Eight Overlooked Essentials Every Thru-Hiker And Backpacker Should Carry

Telling a thru-hiker, die-hard backpacker what they should or should not carry is rarely advisable. Chances are, they will not look favorably upon any attempt to deprive them of something they’ve already spent days, maybe weeks in their own heads pondering whether or not to add, remove from their already ponderous and cumbersome loads. Nevertheless, we come in peace. If you bear with us, we’re going to take you through a list of eight essentials often overlooked by thru-hikers, backpackers alike which might not only make your next hike all the more comfortable and enjoyable, but more than earn their place in your backpack.


1. Trekking Poles

While once considered a purely optional add-on reserved for octogenarians and slightly infirm trekkers, trekking poles now have medical and scientific research on their side, with these having shown that poles reduce stress on leg muscles and joints and help to improve lung capacity by bettering the user’s posture. Over a few hundred (or thousand) miles of walking, their benefit can be huge. In addition to the health benefits, trekking poles can be used in a number of useful ways – as a substitute for tent poles in a basic ridge tent, suspension poles for a tarp, a drying line for clothes, survival or emergency preparedness scenarios such as an improv stretcher in the case of an accident (feed the poles through your emergency shelter bag) or, when shortened, as makeshift snow-axes if late or residual snow has covered any of the high passes on your route.

2. Mini Water Filter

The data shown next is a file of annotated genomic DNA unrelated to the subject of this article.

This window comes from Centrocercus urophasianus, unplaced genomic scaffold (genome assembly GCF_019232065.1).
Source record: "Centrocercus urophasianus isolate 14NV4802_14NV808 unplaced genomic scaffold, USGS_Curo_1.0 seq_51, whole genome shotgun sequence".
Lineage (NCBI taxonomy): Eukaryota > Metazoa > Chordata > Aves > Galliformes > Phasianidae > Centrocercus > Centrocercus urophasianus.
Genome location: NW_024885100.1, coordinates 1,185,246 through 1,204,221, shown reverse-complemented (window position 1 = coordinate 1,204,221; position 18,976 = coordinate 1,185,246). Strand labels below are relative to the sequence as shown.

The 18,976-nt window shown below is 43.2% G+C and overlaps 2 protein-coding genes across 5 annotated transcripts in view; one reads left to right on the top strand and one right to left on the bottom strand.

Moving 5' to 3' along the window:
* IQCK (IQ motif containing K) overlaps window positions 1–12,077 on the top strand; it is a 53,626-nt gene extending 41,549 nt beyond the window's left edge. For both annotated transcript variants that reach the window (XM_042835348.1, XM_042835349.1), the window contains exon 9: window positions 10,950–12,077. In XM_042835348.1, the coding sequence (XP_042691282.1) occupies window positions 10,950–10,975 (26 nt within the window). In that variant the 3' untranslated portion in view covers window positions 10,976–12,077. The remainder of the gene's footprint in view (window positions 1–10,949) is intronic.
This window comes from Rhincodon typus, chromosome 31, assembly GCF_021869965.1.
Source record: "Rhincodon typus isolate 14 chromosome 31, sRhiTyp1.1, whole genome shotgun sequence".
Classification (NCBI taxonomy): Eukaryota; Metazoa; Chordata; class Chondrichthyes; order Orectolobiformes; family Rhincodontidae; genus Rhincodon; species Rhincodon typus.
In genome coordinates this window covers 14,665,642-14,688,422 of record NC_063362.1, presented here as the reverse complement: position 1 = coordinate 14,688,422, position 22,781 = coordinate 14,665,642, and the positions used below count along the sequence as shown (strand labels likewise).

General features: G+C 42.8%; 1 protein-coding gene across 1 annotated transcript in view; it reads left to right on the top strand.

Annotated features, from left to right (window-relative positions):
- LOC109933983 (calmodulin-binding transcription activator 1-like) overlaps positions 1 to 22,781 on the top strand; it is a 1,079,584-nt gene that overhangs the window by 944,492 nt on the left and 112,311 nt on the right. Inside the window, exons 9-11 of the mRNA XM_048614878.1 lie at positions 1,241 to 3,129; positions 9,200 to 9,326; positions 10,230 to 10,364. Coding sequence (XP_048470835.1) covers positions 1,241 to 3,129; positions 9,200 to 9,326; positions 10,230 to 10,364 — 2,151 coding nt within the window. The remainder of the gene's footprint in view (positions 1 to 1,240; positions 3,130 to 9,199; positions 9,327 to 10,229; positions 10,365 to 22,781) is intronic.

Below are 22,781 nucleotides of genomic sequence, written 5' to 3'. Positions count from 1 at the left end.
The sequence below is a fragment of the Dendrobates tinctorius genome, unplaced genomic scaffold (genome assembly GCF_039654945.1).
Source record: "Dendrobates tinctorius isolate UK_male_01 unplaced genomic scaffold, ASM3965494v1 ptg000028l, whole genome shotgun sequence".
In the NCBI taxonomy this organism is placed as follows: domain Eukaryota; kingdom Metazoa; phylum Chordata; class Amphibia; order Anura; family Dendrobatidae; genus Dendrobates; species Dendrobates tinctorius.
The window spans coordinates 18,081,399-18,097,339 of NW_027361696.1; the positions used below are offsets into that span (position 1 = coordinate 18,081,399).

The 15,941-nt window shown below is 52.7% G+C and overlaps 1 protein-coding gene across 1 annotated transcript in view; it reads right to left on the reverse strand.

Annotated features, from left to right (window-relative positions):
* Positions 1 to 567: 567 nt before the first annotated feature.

Lifestraw Steel Mini Water Filter
Are you lugging around bottle upon bottle of water? A huge water treatment system? Foul tasting iodine pills? Or just winging it, hoping the scourge of giardia and cryptosporidium or other nasty protozoa will spare you their undesired and very undesirable attentions? There’s no need – at the cost of merely a few hundred grams, you can save yourself all the trouble and potential bellyache.

Water filters such as the Sawyer Mini or the infamous Lifestraw are both reliable and can be used as a straw to drink directly from the source or to store water in a bladder and effectively remove 99.9% of water-borne protozoa. For those who want the reassurance of an emergency, back-up supply, a second bladder can be carried and filled and attached to the filter when the original bladder is empty.

3. Bear Spray

Ruger bear spray and repellent

Very few things could turn a thru-hike sour or scary like an encounter with a bear. This inclusion in our list obviously depends on where you plan on heading but on the Appalachian Trail, Pacific Crest Trail and Great Western Loop, for example, the big boys are sure to never be too far away. While a bear-sighting is a beautiful experience, we never know exactly how a bear might react to our presence in its natural habitat, particularly if it has young nearby. Carrying a can of bear repellent can provide extra peace of mind and might just be a life-saver.

4. Spare Laces

Fat Laces, spare laces for backpackers
While most boot manufacturers these days fit their products with decently-made laces, if you’re out on the trail, exposed to the elements and putting your feet through the rough and tumble of rocky and muddy terrain, there’s a good chance your laces are, at some point, going to succumb to mother nature’s wrath.